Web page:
Brown did not travel to London following Wednesday's release of police records which contained the player's written admissions that he physically abused his wife, Molly, over a protracted period. She told police in the documents released by the King County Sheriff's Office in Washington state that the abuse and other threatening behavior stretched from 2009, when she was pregnant with their daughter, to the Pro Bowl in January 2016.

In May 2015, Molly Brown sought and was granted a temporary protection order against her husband. A King County Superior Court commissioner issued the temporary restraining order on May 27, 2015. The order was reissued several times until July 24, 2015 when the order was terminated by the court at Molly Brown's request.

At the Pro Bowl in Honolulu, Brown's wife said she called NFL security to move her and her three children to another hotel to avoid harassment from her estranged husband. She said he had pounded on their hotel door seeking to get in. The allegation is included in the final report filed last month by the local investigating detective, Robin Ostrum.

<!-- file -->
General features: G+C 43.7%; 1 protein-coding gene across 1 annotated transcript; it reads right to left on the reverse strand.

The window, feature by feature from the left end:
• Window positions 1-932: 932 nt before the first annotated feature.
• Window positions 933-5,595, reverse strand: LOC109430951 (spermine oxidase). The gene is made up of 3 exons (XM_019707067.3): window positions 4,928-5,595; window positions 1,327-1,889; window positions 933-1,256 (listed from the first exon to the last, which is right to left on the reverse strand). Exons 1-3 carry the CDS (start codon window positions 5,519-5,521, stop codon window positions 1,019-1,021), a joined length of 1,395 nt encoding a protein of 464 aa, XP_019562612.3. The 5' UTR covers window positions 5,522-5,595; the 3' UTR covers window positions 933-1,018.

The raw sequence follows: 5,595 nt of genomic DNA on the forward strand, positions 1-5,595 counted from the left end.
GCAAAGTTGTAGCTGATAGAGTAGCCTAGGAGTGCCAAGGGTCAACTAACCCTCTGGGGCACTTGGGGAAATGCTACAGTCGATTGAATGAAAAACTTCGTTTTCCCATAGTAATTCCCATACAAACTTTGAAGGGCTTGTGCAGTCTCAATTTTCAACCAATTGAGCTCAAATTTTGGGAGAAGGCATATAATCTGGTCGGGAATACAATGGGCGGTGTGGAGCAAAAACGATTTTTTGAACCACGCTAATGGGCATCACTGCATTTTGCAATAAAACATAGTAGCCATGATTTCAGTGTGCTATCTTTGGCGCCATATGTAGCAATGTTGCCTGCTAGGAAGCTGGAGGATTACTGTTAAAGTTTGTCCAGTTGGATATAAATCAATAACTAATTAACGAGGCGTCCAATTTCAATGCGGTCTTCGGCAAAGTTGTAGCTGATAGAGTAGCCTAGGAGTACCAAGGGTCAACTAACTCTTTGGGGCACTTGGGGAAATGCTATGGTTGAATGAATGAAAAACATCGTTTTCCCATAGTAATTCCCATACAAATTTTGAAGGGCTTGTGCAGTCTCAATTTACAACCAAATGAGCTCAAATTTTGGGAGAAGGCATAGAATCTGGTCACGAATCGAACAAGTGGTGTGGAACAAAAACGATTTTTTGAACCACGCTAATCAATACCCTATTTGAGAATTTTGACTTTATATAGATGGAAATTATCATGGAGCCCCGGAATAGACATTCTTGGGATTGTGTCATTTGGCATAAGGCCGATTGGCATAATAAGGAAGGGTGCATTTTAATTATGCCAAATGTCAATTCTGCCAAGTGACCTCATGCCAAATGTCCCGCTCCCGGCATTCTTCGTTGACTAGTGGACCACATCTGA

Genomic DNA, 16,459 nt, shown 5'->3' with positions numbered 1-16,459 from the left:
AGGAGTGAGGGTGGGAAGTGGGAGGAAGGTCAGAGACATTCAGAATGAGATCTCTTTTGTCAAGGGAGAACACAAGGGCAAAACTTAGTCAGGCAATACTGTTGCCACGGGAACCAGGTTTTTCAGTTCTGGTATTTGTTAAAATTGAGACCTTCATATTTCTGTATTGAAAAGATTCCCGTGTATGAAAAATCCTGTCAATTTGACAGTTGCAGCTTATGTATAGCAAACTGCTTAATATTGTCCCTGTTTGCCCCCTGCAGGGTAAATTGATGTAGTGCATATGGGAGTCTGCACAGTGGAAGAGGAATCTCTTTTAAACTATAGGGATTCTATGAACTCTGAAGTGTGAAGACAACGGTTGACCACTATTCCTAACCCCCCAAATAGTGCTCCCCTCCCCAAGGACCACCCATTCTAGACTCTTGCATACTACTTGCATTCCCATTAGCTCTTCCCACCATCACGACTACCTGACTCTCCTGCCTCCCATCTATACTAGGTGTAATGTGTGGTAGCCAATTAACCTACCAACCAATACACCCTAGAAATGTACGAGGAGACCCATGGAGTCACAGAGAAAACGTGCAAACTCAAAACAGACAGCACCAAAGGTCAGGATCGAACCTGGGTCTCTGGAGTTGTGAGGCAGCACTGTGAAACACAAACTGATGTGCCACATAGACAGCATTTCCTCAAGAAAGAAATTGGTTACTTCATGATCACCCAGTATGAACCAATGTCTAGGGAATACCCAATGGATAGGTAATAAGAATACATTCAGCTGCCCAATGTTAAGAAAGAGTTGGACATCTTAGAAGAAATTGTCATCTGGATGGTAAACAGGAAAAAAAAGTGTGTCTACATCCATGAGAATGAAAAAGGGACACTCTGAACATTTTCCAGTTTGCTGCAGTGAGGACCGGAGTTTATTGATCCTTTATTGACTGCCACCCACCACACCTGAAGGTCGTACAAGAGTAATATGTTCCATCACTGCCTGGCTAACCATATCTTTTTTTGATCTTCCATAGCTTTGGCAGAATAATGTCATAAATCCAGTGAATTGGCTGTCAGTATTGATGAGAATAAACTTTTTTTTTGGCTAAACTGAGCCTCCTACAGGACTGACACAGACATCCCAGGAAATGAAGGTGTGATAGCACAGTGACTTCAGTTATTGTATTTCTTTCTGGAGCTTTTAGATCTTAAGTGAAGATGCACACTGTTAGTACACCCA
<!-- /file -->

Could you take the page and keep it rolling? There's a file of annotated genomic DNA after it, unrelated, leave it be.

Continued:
Brown's former wife did not respond to messages seeking comment from The Associated Press. A law firm representing the kicker declined to comment.

When asked whether the Giants knew about Brown's behavior at the Pro Bowl, McAdoo repeatedly said the Giants were still gathering information on the 9-month-old event. Finally, he said: "I'm not going to answer that."

When a reporter asked McAdoo about his comments in August suggesting he would show no tolerance for players abusive of their family members, McAdoo said his comments then were more nuanced.

"When did I say zero tolerance?" he said, adding: "I do not support domestic violence, if that's what you're asking. I do not condone it."

McAdoo described Brown as a "man of faith" who was trying to improve his behavior and the Giants organization was supporting him in this. But when asked to explain how the Giants provided this or monitored his off-field behavior, McAdoo said he couldn't detail any specific acts of support.